AMSTERDAM, THE NETHERLANDS – An international team of researchers claims “millions of birds” are being adversely affected by fireworks sent skyward during New Year’s Eve celebrations.
The frightened fliers “take off as a result of an acute flight response” when they hear the sudden noise and see bright flashes of the explosions, according to scientists at the University of Amsterdam and elsewhere who were involved in the study. Their conclusions were published in the scientific journal “Frontiers in Ecology and the Environment.”
They also observed that “larger birds in open areas in particular fly around for hours after” fireworks, “and at remarkable altitudes.” Smaller birds are less likely to fly away from the disturbance, researchers said.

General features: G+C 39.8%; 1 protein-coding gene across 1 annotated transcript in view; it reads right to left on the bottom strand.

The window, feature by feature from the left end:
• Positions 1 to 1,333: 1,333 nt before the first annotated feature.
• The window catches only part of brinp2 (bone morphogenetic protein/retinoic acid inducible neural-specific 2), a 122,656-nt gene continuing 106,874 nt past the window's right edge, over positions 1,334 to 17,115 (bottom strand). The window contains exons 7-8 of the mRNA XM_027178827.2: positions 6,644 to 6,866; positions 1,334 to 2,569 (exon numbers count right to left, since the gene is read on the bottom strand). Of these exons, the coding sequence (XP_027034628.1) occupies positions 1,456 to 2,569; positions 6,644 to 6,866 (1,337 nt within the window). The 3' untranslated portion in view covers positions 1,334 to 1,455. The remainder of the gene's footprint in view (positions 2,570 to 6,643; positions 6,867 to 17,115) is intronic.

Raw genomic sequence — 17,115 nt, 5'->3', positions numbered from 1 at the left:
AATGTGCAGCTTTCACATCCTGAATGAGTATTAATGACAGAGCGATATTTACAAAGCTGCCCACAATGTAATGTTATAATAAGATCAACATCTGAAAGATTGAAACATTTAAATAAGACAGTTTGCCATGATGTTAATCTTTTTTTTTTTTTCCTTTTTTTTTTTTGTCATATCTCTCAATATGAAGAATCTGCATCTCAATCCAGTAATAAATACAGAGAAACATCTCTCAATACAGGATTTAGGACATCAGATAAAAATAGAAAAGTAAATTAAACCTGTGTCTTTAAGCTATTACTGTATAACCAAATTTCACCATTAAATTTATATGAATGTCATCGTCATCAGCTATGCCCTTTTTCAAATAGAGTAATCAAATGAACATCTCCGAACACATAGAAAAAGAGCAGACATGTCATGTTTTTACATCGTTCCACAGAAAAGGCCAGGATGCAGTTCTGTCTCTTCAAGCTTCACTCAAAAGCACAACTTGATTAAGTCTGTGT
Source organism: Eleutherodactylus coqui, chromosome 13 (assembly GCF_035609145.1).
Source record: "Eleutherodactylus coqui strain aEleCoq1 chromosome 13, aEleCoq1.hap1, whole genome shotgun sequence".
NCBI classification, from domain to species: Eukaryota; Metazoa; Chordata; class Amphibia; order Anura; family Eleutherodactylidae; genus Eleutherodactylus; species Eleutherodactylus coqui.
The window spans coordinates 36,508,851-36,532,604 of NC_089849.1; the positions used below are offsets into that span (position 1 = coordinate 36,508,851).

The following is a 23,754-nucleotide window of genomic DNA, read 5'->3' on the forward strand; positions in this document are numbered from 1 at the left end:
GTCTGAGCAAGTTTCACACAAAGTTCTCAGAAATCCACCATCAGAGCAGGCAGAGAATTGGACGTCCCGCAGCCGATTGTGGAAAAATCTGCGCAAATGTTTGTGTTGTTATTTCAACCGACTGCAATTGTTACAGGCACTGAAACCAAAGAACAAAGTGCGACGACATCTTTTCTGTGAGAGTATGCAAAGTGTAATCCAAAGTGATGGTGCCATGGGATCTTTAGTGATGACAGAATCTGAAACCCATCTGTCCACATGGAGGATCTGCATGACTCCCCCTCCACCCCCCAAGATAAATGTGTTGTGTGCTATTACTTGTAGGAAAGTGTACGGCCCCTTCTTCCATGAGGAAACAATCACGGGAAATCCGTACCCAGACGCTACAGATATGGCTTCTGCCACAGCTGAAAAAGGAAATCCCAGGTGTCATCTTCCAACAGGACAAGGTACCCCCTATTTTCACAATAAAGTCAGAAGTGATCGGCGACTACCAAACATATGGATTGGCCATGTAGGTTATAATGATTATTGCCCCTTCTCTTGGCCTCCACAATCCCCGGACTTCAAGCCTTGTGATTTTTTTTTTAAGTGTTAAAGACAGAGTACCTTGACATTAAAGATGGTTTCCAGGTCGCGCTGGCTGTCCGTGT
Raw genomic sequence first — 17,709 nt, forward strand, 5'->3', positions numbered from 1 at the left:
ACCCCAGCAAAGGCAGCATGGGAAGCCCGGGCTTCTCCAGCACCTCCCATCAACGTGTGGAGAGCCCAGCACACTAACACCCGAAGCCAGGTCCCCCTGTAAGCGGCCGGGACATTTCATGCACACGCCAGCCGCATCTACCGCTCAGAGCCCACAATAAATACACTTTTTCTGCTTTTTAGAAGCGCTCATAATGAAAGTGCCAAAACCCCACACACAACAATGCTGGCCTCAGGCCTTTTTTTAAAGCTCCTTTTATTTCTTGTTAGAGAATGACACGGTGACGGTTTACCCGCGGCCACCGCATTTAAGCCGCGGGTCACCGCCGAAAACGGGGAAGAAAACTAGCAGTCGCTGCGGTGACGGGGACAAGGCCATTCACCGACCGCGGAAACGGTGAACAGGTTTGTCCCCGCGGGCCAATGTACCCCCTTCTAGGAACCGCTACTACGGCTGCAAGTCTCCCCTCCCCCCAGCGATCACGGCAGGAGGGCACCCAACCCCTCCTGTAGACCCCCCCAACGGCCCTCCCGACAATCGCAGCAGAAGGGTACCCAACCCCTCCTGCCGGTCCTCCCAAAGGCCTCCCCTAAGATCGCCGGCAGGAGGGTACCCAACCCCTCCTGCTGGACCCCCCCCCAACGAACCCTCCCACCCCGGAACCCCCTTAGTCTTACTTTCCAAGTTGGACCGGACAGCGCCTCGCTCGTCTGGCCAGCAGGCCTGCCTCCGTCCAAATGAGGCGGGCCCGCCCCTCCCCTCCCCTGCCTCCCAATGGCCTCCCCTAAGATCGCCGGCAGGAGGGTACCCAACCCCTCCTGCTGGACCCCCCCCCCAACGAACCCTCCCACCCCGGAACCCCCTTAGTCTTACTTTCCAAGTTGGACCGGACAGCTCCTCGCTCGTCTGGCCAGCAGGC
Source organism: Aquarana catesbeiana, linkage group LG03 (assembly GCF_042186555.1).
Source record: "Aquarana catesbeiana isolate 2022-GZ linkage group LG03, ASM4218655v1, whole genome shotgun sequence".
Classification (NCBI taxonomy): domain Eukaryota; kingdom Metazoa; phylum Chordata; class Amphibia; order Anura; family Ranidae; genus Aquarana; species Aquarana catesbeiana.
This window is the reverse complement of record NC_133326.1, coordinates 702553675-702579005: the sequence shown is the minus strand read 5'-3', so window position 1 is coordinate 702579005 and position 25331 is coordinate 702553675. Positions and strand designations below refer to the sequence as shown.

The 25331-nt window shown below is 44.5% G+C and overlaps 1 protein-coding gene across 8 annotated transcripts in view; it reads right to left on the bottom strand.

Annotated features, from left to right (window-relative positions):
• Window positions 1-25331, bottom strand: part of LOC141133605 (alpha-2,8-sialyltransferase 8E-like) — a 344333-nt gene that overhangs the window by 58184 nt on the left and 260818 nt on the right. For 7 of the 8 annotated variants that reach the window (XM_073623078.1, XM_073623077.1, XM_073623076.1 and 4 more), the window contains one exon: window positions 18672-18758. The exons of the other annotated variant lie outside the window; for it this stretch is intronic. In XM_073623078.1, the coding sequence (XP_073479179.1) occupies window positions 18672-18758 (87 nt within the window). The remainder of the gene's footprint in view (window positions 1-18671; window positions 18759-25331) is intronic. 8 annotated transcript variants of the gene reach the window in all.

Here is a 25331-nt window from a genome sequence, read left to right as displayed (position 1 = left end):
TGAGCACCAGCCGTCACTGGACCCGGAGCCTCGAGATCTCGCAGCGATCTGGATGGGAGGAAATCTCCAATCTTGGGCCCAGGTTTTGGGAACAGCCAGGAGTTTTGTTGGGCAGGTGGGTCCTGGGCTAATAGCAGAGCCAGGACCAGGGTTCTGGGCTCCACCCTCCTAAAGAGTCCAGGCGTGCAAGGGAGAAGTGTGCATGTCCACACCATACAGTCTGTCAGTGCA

Birds fleeing areas with fireworks were discovered to spend an average of 10-percent longer looking for food than normal during 11 or more days following a fireworks display. The team said it believes the birds need that time to replenish lost energy, or because they ended up in unknown foraging areas.
As a result, the authors said they propose creating “fireworks-free zones in areas where large birds live.” Their recommended measures “are especially important in open areas such as grasslands,” where many larger birds spend winters, they added. The effects of fireworks on birds are less pronounced near forests and semi-open habitats.
They also suggested it might be best for birds to substitute light shows without sound – such as drone shows or decorative fireworks without very loud noises – for currently used fireworks shows.
Photo by Travels With The Post